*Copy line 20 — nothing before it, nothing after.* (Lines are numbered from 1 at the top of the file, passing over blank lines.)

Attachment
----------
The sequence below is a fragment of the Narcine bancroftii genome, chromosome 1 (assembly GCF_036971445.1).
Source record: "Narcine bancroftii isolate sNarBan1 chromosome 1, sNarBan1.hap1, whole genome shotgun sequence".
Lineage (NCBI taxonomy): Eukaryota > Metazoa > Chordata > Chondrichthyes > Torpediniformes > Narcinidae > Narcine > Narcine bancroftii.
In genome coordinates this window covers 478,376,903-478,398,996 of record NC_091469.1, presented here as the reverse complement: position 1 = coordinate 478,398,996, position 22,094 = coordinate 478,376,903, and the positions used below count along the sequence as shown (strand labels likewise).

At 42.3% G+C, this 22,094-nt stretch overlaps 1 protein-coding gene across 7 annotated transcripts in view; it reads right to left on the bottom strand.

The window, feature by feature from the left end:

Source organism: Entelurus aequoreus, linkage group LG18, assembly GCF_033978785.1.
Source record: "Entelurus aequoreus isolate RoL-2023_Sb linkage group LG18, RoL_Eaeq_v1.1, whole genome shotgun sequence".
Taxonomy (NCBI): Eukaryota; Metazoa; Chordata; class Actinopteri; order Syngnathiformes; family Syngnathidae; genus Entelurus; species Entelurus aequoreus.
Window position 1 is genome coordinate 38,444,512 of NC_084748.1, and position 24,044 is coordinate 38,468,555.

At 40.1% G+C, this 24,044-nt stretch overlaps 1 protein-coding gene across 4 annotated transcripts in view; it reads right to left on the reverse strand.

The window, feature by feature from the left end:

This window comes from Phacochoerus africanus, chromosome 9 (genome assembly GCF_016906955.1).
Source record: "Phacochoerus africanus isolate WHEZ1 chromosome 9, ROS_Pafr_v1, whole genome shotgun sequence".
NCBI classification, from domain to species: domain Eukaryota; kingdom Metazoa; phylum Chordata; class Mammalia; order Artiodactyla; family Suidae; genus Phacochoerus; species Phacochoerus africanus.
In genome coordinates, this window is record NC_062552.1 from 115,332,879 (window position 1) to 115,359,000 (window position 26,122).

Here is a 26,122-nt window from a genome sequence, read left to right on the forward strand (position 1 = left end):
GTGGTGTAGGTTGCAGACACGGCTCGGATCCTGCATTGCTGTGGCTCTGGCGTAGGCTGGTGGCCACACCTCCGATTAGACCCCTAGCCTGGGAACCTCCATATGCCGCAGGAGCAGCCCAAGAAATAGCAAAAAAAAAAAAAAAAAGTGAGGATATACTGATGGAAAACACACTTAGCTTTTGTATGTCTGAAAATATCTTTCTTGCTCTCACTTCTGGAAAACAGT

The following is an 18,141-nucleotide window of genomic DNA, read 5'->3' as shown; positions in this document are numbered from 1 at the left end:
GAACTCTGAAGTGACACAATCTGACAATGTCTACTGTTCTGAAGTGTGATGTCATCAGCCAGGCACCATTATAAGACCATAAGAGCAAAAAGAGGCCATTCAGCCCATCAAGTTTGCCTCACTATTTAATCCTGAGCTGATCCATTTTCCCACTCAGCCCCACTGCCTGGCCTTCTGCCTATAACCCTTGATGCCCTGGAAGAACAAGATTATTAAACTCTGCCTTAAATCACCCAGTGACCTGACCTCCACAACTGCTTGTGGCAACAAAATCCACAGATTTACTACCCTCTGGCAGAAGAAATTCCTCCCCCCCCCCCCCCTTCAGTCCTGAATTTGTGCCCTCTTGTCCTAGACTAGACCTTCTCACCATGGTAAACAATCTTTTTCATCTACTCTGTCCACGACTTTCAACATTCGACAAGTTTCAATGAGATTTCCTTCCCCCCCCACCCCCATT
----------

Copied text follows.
GAACTCTGAAGTGACACAATCTGACAATGTCTACTGTTCTGAAGTGTGATGTCATCAGCCAGGCACCATTATAAGACCATAAGAGCAAAAAGAGGCCATTCAGCCCATCAAGTTTGCCTCACTATTTAATCCTGAGCTGATCCATTTTCCCACTCAGCCCCACTGCCTGGCCTTCTGCCTATAACCCTTGATGCCCTGGAAGAACAAGATTATTAAACTCTGCCTTAAATCACCCAGTGACCTGACCTCCACAACTGCTTGTGGCAACAAAATCCACAGATTTACTACCCTCTGGCAGAAGAAATTCCTCCCCCCCCCCCCCCTTCAGTCCTGAATTTGTGCCCTCTTGTCCTAGACTAGACCTTCTCACCATGGTAAACAATCTTTTTCATCTACTCTGTCCACGACTTTCAACATTCGACAAGTTTCAATGAGATTTCCTTCCCCCCCCACCCCCATT